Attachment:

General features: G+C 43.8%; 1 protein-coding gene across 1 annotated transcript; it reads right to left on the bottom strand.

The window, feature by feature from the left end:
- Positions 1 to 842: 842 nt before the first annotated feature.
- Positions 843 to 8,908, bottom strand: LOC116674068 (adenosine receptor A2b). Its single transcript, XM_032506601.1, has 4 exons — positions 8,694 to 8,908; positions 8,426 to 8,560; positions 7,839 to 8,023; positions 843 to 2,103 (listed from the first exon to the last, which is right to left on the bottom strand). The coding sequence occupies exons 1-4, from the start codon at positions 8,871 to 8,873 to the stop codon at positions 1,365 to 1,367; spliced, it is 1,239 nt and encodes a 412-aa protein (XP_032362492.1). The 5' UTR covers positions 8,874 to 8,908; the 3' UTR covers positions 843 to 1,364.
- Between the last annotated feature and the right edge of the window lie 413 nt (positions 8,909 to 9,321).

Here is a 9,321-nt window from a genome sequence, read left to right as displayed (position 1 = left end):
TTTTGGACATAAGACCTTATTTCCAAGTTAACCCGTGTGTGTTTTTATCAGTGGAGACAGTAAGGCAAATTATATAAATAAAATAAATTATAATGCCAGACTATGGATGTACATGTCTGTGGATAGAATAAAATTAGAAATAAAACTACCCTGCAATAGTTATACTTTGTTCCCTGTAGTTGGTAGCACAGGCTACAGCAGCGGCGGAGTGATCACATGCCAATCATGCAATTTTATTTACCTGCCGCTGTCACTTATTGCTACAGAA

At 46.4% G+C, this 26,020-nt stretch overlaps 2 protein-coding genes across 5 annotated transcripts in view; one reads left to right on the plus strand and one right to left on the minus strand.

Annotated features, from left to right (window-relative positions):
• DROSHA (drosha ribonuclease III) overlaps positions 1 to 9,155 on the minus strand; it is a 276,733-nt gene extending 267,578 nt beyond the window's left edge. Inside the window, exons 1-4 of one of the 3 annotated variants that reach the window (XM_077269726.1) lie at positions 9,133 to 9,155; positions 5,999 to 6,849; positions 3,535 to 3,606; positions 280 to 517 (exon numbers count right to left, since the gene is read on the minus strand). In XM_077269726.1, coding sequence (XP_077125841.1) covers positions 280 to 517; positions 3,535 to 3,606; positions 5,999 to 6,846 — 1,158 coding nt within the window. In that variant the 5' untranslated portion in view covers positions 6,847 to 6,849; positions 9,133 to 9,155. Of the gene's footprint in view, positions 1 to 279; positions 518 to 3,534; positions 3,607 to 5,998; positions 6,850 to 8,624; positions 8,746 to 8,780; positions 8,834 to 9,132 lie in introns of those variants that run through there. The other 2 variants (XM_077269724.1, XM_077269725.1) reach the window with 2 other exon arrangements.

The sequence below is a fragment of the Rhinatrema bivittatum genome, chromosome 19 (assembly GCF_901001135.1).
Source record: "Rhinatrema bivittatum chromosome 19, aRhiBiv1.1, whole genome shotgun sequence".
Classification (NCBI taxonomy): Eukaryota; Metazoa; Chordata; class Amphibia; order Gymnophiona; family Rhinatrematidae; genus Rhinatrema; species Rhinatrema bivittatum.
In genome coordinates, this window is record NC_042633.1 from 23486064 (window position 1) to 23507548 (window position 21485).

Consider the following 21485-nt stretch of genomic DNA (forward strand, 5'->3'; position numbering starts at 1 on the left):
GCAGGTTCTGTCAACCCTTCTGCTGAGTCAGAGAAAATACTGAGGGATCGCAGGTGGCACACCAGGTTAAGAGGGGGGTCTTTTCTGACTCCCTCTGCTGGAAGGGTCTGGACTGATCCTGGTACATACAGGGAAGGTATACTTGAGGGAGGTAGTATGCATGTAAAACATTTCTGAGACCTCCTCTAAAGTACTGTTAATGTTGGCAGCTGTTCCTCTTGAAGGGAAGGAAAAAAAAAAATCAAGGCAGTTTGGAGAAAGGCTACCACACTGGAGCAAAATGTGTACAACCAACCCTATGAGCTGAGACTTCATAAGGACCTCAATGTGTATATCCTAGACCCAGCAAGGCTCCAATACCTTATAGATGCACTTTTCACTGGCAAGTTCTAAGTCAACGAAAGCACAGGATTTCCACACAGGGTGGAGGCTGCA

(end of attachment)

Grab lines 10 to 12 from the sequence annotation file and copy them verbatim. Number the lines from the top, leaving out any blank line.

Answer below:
• DROSHA (drosha ribonuclease III) overlaps positions 1 to 9,155 on the minus strand; it is a 276,733-nt gene extending 267,578 nt beyond the window's left edge. Inside the window, exons 1-4 of one of the 3 annotated variants that reach the window (XM_077269726.1) lie at positions 9,133 to 9,155; positions 5,999 to 6,849; positions 3,535 to 3,606; positions 280 to 517 (exon numbers count right to left, since the gene is read on the minus strand). In XM_077269726.1, coding sequence (XP_077125841.1) covers positions 280 to 517; positions 3,535 to 3,606; positions 5,999 to 6,846 — 1,158 coding nt within the window. In that variant the 5' untranslated portion in view covers positions 6,847 to 6,849; positions 9,133 to 9,155. Of the gene's footprint in view, positions 1 to 279; positions 518 to 3,534; positions 3,607 to 5,998; positions 6,850 to 8,624; positions 8,746 to 8,780; positions 8,834 to 9,132 lie in introns of those variants that run through there. The other 2 variants (XM_077269724.1, XM_077269725.1) reach the window with 2 other exon arrangements.

The sequence below is a fragment of the Rhinatrema bivittatum genome, chromosome 19 (assembly GCF_901001135.1).
Source record: "Rhinatrema bivittatum chromosome 19, aRhiBiv1.1, whole genome shotgun sequence".